Microelectrode-guided posteroventral pallidotomy for treatment of Parkinson's disease: postoperative magnetic resonance imaging analysis

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  • Departments of Neurosurgery, Neurology, and Neuroradiology, Baylor College of Medicine, Houston, Texas
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The authors report the postoperative magnetic resonance (MR) imaging findings in 36 patients with advanced Parkinson's disease who underwent unilateral microelectrode-guided posteroventral pallidotomy. The lesions were placed within 1 mm of the ventral border of the globus pallidus internus (GPi) to include pallidothalamic outflow pathways. Sequential MR studies were obtained within 1 to 3 days postoperatively and at 6-month follow-up examination. Thirty-four (94%) of the 36 patients enjoyed sustained moderate or marked improvement of their parkinsonian symptoms 6 months postoperatively. Transient side effects occurred in five patients (14%), but there were no persistent complications. The pallidal radiofrequency lesions were prolate spheroid-shaped and were composed of three concentric zones in the early postoperative studies. The mean volume of the middle zone, corresponding to the area of hemorrhagic coagulation necrosis, was 44.4 +/- 17.6 mm3; the mean lesion volume as defined by the outer zone, corresponding to perilesional edema, was 262.2 +/− 111.6 mm3. Additional edema spreading to the internal capsule was noted in 32 of 34 cases and to the optic tract in 11 of 34 cases. In two patients small ischemic infarctions involving the corona radiata were found, and in one a venous infarction was detected. Ischemic infarction resulted in mild transient Broca's aphasia in one patient, but there was no detectable neurological deficit in the other two. The mean volume of late-phase (6 months) lesions was 22 +/− 28.8 mm3. In three patients no lesion was identified despite sustained clinical improvement. The lesion was located in the posteroventral GPi in all cases except in one patient in whom it was confined to the GP externus (GPe). This 49-year-old woman did not experience sustained benefit. The authors found no consistent correlations between lesion size and location and clinical outcome as measured by a global outcome score, the Unified Parkinson's Disease Rating Scale motor, activities of daily living, and bradykinesia “off” scores or rating of dyskinesias. Lesioning of pallidal and subpallidal pathways may contribute to the sustained clinical benefit in this series. Magnetic resonance imaging analysis showed that intraoperative microelectrode recording facilitated accurate placement of the lesion in this critical area.

The authors report the postoperative magnetic resonance (MR) imaging findings in 36 patients with advanced Parkinson's disease who underwent unilateral microelectrode-guided posteroventral pallidotomy. The lesions were placed within 1 mm of the ventral border of the globus pallidus internus (GPi) to include pallidothalamic outflow pathways. Sequential MR studies were obtained within 1 to 3 days postoperatively and at 6-month follow-up examination. Thirty-four (94%) of the 36 patients enjoyed sustained moderate or marked improvement of their parkinsonian symptoms 6 months postoperatively. Transient side effects occurred in five patients (14%), but there were no persistent complications. The pallidal radiofrequency lesions were prolate spheroid-shaped and were composed of three concentric zones in the early postoperative studies. The mean volume of the middle zone, corresponding to the area of hemorrhagic coagulation necrosis, was 44.4 +/- 17.6 mm3; the mean lesion volume as defined by the outer zone, corresponding to perilesional edema, was 262.2 +/− 111.6 mm3. Additional edema spreading to the internal capsule was noted in 32 of 34 cases and to the optic tract in 11 of 34 cases. In two patients small ischemic infarctions involving the corona radiata were found, and in one a venous infarction was detected. Ischemic infarction resulted in mild transient Broca's aphasia in one patient, but there was no detectable neurological deficit in the other two. The mean volume of late-phase (6 months) lesions was 22 +/− 28.8 mm3. In three patients no lesion was identified despite sustained clinical improvement. The lesion was located in the posteroventral GPi in all cases except in one patient in whom it was confined to the GP externus (GPe). This 49-year-old woman did not experience sustained benefit. The authors found no consistent correlations between lesion size and location and clinical outcome as measured by a global outcome score, the Unified Parkinson's Disease Rating Scale motor, activities of daily living, and bradykinesia “off” scores or rating of dyskinesias. Lesioning of pallidal and subpallidal pathways may contribute to the sustained clinical benefit in this series. Magnetic resonance imaging analysis showed that intraoperative microelectrode recording facilitated accurate placement of the lesion in this critical area.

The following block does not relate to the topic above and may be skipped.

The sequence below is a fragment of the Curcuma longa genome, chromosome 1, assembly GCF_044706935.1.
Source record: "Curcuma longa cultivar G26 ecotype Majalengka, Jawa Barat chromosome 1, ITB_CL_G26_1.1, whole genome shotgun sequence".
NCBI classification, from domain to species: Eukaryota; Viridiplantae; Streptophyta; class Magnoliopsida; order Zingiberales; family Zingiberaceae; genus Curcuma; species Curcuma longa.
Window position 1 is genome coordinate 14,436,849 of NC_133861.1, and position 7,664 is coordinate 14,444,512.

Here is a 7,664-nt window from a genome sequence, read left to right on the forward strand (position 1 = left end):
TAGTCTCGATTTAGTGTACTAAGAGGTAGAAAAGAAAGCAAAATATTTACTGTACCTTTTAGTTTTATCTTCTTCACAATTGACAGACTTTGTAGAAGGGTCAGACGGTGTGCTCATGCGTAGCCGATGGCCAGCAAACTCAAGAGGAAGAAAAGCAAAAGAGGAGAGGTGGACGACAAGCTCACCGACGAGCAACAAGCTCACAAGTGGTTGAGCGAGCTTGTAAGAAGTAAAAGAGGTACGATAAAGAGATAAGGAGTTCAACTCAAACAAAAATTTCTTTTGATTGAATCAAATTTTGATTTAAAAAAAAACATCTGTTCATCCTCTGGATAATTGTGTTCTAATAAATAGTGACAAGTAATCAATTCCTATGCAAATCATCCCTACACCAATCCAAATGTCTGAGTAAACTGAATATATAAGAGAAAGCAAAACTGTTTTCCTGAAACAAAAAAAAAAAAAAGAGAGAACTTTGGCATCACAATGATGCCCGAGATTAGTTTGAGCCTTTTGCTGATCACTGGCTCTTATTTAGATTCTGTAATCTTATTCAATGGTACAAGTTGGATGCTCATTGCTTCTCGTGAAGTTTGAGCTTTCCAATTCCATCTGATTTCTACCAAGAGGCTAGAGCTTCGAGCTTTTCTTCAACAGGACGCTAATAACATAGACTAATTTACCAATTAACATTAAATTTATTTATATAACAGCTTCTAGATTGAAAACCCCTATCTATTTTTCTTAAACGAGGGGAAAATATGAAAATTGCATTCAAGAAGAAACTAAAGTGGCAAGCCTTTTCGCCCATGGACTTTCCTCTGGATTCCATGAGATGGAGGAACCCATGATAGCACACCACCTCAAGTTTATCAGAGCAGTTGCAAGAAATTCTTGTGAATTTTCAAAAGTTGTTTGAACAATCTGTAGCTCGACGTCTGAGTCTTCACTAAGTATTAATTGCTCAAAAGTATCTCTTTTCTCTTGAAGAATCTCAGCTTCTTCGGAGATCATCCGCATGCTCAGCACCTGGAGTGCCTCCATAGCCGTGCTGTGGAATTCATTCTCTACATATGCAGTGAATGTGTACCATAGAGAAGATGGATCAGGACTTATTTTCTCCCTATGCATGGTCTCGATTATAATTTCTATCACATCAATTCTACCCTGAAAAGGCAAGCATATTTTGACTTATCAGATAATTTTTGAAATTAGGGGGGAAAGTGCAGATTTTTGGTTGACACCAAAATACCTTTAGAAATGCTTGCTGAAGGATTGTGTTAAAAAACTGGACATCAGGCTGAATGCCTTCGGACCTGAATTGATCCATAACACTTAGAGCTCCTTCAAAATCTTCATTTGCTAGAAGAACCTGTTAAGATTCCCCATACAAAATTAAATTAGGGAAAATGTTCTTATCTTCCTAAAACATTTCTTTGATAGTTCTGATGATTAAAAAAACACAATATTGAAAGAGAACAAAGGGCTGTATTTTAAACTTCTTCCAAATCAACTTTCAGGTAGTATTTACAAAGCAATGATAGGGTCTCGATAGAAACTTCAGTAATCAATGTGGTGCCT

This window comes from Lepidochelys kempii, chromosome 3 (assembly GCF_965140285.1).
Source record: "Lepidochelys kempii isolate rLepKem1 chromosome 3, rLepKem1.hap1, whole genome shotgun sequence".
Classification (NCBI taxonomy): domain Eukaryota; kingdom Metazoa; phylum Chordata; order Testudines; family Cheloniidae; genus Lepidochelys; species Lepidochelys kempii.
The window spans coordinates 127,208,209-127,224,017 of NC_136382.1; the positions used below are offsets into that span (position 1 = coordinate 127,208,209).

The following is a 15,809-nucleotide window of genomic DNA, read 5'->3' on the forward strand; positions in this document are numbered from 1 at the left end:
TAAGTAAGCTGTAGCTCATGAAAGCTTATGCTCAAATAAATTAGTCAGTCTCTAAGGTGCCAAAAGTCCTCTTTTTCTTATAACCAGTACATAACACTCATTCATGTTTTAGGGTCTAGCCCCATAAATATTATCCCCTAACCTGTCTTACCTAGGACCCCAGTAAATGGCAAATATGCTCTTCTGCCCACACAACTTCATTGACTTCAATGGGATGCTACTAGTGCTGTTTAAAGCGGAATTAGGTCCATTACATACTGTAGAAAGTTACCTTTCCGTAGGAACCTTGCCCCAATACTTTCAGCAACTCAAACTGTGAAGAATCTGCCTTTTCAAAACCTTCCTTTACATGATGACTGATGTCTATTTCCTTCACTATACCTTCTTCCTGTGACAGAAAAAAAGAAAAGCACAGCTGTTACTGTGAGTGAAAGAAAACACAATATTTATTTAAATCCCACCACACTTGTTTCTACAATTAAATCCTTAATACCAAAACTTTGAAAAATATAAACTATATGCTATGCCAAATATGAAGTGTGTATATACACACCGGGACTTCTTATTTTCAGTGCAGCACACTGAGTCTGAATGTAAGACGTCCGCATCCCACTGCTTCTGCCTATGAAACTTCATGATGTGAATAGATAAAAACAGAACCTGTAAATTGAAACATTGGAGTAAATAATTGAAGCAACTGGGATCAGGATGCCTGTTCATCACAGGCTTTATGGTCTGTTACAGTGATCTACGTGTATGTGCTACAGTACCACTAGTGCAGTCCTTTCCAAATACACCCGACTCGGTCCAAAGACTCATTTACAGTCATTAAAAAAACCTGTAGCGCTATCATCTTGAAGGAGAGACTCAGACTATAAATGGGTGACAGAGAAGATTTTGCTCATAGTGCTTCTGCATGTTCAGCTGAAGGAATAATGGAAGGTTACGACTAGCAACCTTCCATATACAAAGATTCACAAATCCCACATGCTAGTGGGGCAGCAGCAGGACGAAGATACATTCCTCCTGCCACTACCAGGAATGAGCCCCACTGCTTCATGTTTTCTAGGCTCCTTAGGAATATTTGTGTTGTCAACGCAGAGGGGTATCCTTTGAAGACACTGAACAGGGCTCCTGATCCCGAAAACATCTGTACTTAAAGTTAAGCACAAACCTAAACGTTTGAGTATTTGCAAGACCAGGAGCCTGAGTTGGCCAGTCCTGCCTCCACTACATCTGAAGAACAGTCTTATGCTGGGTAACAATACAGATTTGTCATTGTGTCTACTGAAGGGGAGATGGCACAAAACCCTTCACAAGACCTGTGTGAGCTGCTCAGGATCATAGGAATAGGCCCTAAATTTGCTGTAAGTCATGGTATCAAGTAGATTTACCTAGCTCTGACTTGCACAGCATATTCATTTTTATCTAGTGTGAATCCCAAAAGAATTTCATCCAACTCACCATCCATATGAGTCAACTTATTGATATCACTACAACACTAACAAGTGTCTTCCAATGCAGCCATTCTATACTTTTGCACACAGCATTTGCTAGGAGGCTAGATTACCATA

Contributor Notes

Address reprint requests to: Joachim K. Krauss, M.D., Department of Neurosurgery, Inselspital, University of Berne, 3010 Berne, Switzerland.

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